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Memories flood back when it's time to give up a reliable vehicle

When it's time to say goodbye to an old car, a peculiar set of feelings is certain to be evoked. If the auto caused nothing but trouble, you may experience relief mingled with a sense of good riddance. But if the vehicle could be depended on to get you to your destination with no problems, it's difficult to let it go without experiencing some poignancy.

Such was the case recently when I bid farewell to my trusty old Nissan, Reliable Roada. Roada had more than 170,000 miles on her, and to her last days, each time we changed the oil, it flowed out clear and clean. She never burned a drop of oil; her five-speed manual transmission always ran smoothly, and I could count on more than 30 miles per gallon each time I took her on the highway.

We bought the car in 1997 when she was already nine years old. The story was the proverbial little old lady from Green Valley had previously owned Roada. Though Roada had more than 50,000 miles on her, she looked like new.

We hoped she ran as well as she looked, because within a few weeks of purchasing the car, my daughter and I were planning an extended cross-country trip to celebrate her college graduation.

Heading east along Interstate 10, our final destination was Connecticut. Along the way, however, we planned stops in New Orleans, Washington, D.C., the Outer Banks and New York. It was a leisurely trip with many memorable moments.

In Houston, finding vegetarian food off the interstate proved impossible. One waitress told us she could provide lettuce and tomato, but that was it. We enjoyed our epicurean feast accompanied by the smells emanating from the adjacent oil refineries.

Next stop: New Orleans, where my husband joined us the same day we arrived. Who knew it could ever be so humid? But the Big Easy was a wonderful place with great food and fascinating places to explore. Besides the requisite swamp tour, we managed to get off the beaten track and discovered an old plantation that hadn't been prettified for tourists. The old slave quarters were still standing, and the energy emanating from that tortured ground weighed heavily on us all. After a few days enjoying New Orleans, my husband flew back to Tucson, and we resumed the rest of our journey.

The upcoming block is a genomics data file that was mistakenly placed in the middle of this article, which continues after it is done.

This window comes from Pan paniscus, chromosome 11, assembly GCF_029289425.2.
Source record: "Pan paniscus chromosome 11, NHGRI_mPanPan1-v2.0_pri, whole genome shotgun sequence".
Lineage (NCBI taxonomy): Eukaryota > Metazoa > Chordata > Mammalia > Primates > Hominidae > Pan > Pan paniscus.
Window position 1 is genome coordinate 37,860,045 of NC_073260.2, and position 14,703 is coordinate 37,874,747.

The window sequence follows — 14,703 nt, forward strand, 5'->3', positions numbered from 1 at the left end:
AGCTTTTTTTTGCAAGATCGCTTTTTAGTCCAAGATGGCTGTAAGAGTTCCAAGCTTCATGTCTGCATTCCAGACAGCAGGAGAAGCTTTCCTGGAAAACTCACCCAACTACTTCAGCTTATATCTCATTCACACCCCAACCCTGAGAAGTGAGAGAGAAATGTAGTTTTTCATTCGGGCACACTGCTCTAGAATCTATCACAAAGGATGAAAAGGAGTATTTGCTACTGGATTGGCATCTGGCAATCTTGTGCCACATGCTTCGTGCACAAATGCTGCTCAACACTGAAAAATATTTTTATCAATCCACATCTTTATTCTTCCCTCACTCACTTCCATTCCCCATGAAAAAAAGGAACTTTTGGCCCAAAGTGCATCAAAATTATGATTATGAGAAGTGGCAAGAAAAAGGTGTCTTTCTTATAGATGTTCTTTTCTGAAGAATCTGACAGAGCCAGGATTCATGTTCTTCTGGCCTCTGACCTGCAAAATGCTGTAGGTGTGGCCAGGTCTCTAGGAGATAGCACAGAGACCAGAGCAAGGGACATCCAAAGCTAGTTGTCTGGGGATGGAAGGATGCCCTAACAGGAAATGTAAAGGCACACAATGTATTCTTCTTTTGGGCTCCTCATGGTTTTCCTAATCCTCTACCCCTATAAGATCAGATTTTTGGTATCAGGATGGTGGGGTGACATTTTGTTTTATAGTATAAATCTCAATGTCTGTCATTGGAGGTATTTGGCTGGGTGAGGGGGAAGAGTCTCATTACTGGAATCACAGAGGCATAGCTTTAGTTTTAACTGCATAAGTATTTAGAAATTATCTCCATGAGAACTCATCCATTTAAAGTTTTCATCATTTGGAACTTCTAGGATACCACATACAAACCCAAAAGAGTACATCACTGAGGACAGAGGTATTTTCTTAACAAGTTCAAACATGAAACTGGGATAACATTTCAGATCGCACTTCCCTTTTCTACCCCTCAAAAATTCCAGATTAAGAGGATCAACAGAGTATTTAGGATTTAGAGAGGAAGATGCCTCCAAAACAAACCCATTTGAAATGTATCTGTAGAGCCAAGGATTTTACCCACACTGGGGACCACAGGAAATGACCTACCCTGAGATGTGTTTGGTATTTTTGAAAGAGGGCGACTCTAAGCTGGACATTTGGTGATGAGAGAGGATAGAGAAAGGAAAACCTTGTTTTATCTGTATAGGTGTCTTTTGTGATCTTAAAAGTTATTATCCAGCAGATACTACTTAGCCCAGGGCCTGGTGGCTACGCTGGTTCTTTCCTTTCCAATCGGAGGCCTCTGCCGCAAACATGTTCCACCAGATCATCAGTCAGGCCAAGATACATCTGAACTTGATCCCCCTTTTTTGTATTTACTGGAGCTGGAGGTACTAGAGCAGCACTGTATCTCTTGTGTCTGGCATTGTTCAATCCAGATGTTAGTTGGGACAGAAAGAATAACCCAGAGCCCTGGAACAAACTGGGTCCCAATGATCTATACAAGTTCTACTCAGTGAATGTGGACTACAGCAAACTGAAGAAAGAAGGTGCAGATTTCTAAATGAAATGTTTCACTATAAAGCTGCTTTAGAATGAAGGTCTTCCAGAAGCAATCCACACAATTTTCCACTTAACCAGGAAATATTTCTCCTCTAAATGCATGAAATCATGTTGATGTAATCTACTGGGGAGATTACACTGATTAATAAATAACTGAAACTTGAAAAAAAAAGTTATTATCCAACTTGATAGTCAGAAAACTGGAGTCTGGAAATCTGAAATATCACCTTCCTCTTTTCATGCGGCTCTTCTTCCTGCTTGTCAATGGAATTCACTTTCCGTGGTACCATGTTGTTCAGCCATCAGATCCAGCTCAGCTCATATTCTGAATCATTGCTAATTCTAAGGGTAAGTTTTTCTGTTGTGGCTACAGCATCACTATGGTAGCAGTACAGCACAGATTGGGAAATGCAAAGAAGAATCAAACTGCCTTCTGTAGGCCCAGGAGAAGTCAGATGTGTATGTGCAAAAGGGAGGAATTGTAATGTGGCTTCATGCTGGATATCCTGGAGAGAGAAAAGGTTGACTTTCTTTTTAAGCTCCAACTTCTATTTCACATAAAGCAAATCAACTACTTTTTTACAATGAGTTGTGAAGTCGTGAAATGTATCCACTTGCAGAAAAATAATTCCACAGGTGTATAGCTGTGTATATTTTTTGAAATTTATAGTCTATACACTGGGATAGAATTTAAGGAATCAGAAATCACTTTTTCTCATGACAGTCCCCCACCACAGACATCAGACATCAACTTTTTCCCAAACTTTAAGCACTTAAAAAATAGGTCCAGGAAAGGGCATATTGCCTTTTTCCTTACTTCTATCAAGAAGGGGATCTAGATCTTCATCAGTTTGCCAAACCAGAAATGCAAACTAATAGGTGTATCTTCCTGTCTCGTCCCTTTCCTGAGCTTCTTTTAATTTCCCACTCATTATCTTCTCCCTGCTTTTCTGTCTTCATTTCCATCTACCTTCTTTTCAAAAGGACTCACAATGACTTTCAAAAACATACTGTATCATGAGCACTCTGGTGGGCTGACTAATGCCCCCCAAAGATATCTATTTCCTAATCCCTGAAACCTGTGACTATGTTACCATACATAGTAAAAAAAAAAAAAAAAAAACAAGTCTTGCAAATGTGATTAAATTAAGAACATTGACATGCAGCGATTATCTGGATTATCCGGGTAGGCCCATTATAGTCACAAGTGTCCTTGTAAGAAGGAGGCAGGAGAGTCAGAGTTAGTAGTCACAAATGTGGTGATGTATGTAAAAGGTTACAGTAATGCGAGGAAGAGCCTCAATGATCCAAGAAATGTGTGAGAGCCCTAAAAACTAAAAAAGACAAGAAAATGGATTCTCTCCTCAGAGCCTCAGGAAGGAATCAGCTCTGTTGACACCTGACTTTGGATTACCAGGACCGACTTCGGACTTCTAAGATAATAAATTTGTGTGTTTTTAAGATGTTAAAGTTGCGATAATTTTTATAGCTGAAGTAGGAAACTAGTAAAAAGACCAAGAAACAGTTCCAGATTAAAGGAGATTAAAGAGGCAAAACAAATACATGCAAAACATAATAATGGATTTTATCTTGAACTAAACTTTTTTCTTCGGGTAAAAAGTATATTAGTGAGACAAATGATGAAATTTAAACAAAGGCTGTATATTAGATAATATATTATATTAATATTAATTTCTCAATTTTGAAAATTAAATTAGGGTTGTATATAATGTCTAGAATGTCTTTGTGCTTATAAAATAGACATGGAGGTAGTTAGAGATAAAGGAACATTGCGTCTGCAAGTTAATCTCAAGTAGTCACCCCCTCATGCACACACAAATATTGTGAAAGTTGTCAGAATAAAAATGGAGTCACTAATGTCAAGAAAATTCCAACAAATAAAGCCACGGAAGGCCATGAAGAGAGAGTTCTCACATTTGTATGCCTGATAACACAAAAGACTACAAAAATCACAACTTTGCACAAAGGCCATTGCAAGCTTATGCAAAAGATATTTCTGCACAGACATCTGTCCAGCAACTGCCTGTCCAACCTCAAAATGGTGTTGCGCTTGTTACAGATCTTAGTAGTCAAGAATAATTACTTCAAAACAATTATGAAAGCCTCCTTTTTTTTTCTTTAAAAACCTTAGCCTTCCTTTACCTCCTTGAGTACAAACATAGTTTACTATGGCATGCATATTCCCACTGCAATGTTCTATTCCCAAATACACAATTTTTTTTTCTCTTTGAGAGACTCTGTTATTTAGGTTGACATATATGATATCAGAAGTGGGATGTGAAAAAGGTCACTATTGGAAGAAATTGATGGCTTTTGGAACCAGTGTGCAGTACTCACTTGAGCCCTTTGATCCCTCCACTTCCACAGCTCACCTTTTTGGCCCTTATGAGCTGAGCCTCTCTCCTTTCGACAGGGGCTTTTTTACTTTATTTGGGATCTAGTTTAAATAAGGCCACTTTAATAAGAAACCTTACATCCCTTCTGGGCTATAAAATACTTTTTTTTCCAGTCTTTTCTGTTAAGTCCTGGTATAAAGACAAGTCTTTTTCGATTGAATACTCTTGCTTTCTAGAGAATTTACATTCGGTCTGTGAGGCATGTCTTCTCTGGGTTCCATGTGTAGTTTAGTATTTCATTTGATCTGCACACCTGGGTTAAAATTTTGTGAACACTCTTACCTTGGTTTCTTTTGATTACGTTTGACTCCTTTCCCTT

Eventually, we made our way to the East Coast, where we spent a night in Savannah, Ga. The weirdness described in the novel Midnight in the Garden of Good and Evil is not a manifestation of the author's bizarre mind; it really is that peculiar, but in a neat kind of way. Savannah is a place I hope to return to when I've got the time to revel in its eccentricities.

Our next major stop brought us to North Carolina and a ferry ride to the Outer Banks. We stayed at a lovely inn on the water. For some unknown reason, we had the place virtually to ourselves and enjoyed the solitude before the onslaught of Washington and places north.

Meanwhile, Roada was proving equal to her name. With the exception of a flat tire somewhere along the back roads of Georgia, we were experiencing an effortless trip.

In Washington, we stopped for lunch with my brother-in-law, then promptly got on the road in time to beat the rush-hour traffic. I'll do anything to avoid the Interstate 95 corridor, so instead of heading directly north, I veered west and approached New England via Pennsylvania.

Driving through Pennsylvania is almost as tiresome as Texas, but the scenery is better, and with our final destination less than a day's drive away, it proved less burdensome than it might have. Besides, where else can you spot Amish in their quaint carriages?

Finally, Connecticut, where my family greeted us with some of the finest Italian food on the continent. We spent several weeks visiting assorted family and friends and enjoying the fruits of summer, as well as some grilled sausage. (Or at least I did; my daughter wouldn't hear of it.)

As June slipped into July, it was time to head back. Since Roada had proven so reliable, we didn't anticipate any problems. We took a northern route back, driving through places like Ohio and Indiana. Now eager to get home, we didn't dally and eventually headed south on Interstate 25 through New Mexico.

That's when things got hairy.

Monsoon season was upon us, and for what seemed like an interminable stretch of road, we were terror-stricken as rain, falling virtually horizontally and accompanied by a gale-force wind, made it a treacherous several miles. But Roada served us well, and eventually we were able to find shelter at a roadside restaurant and wait out the weather.

After this inaugural trip, more followed. We traveled to California and Oregon, and enjoyed day trips in the Southwest desert. And Roada never left us stranded.

I hope her successor proves as reliable as Roada, but regardless, she'll always be first in my heart. Goodbye Roada. You'll be missed.

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